Go Back   DIY Chatroom Home Improvement Forum > Home Improvement > Electrical

CLICK HERE AND JOIN OUR COMMUNITY TODAY...IT'S FREE!

Reply
 
Thread Tools Search this Thread Display Modes
Old 11-07-2007, 03:07 PM   #1
Member
 
Join Date: Nov 2007
Location: SE Wisconsin
Posts: 264
Share |
Default

Using a thermostat/relay to control baseboard heater


My dumb thought for 11/7:

In my approx 6'x10' breezeway between the garage and the house there's a wall mounted baseboard heater about 36" long. I don't have it turned on right now, but it's getting colder outside so I'll probably be firing it up.

There's a knob on one side to control the heat, but it's something like "Low-Medium-High" and not terribly precise I imagine.

I've done a bunch of wiring with relays and PLC's and stuff in the past. How about running 24V control to a regular thermostat in the breezeway that would turn a relay on and off to control the heat. I'm thinking I could get more accurate control that way.

OR should I just use it like the designer intended? (What fun is that?)

perpetual98 is offline   Reply With Quote
Old 11-07-2007, 03:36 PM   #2
Member
 
47_47's Avatar
 
Join Date: Sep 2007
Location: Springville, NY
Posts: 1,426
Default

Using a thermostat/relay to control baseboard heater


Most wall heaters and thermostats operate on 240 volts. This is not a living space, just a breezeway, you just need to take the chill off. I would leave it as is.

47_47 is offline   Reply With Quote
Old 11-07-2007, 04:33 PM   #3
Electrician
 
Join Date: Aug 2007
Location: Connecticut, Litchfield
Posts: 2,015
Default

Using a thermostat/relay to control baseboard heater


Yes, you can buy an electric heat relay, and install a low voltage T-stat, which would probably just cost you more money than its worth, but I would still do it!
chris75 is offline   Reply With Quote
Old 11-07-2007, 06:28 PM   #4
Member
 
Join Date: Nov 2007
Location: SE Wisconsin
Posts: 264
Default

Using a thermostat/relay to control baseboard heater


Quote:
Originally Posted by 47_47
I would leave it as is.
That sounds like good all-around advice. Most likely the easiest and best thing for me to do.


Quote:
Originally Posted by chris75
Yes, you can buy an electric heat relay, and install a low voltage T-stat, which would probably just cost you more money than its worth, but I would still do it!
Now that sounds like a challenge. I like the way you think.
perpetual98 is offline   Reply With Quote
Old 11-07-2007, 09:32 PM   #5
Newbie
 
Join Date: Nov 2006
Posts: 17
Default

Using a thermostat/relay to control baseboard heater


I have a related issue if anyone can help.

i have an uninstalled 750 watt 120 volt electric radiator.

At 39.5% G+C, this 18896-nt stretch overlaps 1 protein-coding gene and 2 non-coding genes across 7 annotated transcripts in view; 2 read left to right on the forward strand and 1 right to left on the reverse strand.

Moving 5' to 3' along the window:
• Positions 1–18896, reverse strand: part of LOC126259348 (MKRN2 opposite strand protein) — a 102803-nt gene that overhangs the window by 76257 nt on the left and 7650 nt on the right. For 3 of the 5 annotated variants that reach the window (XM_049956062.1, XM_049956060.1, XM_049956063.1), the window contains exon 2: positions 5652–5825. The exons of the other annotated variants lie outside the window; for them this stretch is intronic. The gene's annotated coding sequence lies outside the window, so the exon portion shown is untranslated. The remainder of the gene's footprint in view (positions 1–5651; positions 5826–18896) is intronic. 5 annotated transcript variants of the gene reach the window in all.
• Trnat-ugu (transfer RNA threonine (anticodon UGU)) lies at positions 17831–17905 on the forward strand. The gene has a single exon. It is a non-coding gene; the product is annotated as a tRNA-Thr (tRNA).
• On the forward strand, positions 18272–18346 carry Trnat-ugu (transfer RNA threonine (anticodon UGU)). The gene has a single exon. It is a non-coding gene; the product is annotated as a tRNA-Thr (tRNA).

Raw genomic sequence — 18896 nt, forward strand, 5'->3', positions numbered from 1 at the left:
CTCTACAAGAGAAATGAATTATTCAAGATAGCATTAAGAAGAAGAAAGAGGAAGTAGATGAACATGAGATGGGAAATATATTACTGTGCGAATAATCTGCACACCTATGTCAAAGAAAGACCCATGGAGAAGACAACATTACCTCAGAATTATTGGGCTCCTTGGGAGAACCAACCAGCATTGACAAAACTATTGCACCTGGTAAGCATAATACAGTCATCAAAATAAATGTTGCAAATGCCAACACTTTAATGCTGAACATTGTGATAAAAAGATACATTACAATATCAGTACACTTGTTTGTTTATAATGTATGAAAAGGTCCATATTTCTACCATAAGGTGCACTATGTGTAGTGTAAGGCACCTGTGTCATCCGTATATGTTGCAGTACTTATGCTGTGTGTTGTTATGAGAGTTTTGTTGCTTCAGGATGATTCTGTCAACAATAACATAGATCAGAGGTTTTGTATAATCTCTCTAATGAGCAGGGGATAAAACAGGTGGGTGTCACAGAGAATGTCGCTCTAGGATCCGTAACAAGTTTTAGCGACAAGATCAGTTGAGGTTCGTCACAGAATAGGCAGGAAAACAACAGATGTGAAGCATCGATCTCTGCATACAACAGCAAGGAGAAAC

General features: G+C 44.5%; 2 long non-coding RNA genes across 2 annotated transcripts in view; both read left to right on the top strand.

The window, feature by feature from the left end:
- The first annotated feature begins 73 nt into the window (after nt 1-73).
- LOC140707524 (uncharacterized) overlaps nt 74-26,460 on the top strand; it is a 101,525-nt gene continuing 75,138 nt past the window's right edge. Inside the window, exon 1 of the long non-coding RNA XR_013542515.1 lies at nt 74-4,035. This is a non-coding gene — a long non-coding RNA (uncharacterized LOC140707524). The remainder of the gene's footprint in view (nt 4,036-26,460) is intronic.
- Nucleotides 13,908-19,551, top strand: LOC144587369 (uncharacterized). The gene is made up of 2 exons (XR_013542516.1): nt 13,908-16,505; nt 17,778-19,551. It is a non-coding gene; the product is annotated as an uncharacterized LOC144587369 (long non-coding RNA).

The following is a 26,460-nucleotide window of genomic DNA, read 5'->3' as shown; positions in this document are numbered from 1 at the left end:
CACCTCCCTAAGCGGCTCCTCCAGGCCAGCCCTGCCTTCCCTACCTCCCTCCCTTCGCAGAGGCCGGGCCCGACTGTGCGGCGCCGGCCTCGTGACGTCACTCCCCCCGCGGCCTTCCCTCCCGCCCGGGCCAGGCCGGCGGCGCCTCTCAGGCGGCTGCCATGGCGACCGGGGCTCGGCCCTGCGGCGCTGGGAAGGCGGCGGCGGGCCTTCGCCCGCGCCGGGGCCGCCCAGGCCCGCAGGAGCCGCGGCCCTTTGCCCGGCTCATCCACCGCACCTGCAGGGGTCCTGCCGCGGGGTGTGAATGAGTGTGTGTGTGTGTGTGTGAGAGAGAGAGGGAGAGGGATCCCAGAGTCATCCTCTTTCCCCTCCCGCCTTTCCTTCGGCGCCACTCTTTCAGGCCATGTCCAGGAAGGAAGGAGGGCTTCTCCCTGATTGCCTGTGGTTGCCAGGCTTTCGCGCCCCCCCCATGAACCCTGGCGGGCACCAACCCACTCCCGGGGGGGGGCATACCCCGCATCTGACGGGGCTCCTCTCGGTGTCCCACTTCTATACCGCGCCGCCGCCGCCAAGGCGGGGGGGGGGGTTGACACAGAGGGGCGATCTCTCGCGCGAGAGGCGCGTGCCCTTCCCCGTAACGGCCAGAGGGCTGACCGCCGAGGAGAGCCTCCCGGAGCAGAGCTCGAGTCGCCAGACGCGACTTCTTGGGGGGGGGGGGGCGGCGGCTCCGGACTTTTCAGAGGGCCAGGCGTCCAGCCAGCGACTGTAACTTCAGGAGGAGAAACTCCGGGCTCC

it has no thermostat control on it....

Should I /can I
get a thermostat, and install it into the wall... tie it into an existing gfc outlet?

i may not be making myself clear, but I would prefer not to run a separate circuit for this radiator. It's in a laundry room that is only 7x13 feet. An add on to an old bungalow house. Wiring is updated
lee polowczuk is offline   Reply With Quote
Old 11-07-2007, 11:44 PM   #6
" Euro " electrician
 
frenchelectrican's Avatar
 
Join Date: Apr 2006
Location: WI & France { in France for now }
Posts: 5,369
Default

Using a thermostat/relay to control baseboard heater


Quote:
Originally Posted by lee polowczuk View Post
I have a related issue if anyone can help.

i have an uninstalled 750 watt 120 volt electric radiator.

it has no thermostat control on it....

Should I /can I
get a thermostat, and install it into the wall... tie it into an existing gfc outlet?

i may not be making myself clear, but I would prefer not to run a separate circuit for this radiator. It's in a laundry room that is only 7x13 feet. An add on to an old bungalow house. Wiring is updated

well , you can but for myself i will say it is not really good pratcial to use that way because let me point it real quick the washer is on and the heater is on you will load it pretty good when the washer is on i know most washer can run high as 12 amp [ that is true it will really put a load during spinning cycle ] and your heater draw 6 1/4 amp and get both on running it will be about 18 amp if this circuit on 20 amp circuit you may get by ok with it. as long you dont run the electric iron the same time.

Merci , Marc

I hope you are aware that the laundry room circuit have to be on it own circuit and sized to 20 amp as well. [ just let you know in case if not catch it ,, GFCI is fine ]
frenchelectrican is offline   Reply With Quote
Old 11-08-2007, 09:14 AM   #7
Once fried, twice shy.
 
elkangorito's Avatar
 
Join Date: Sep 2007
Location: Thailand
Posts: 251
Default

Using a thermostat/relay to control baseboard heater


Why would you want to heat your living areas according to the temperature in your "breezeway"? Seems a bit expensive to me unless your "return air" is in your breezeway.
__________________
Switchboard design engineer & Licensed Electrician (Australia).
elkangorito is offline   Reply With Quote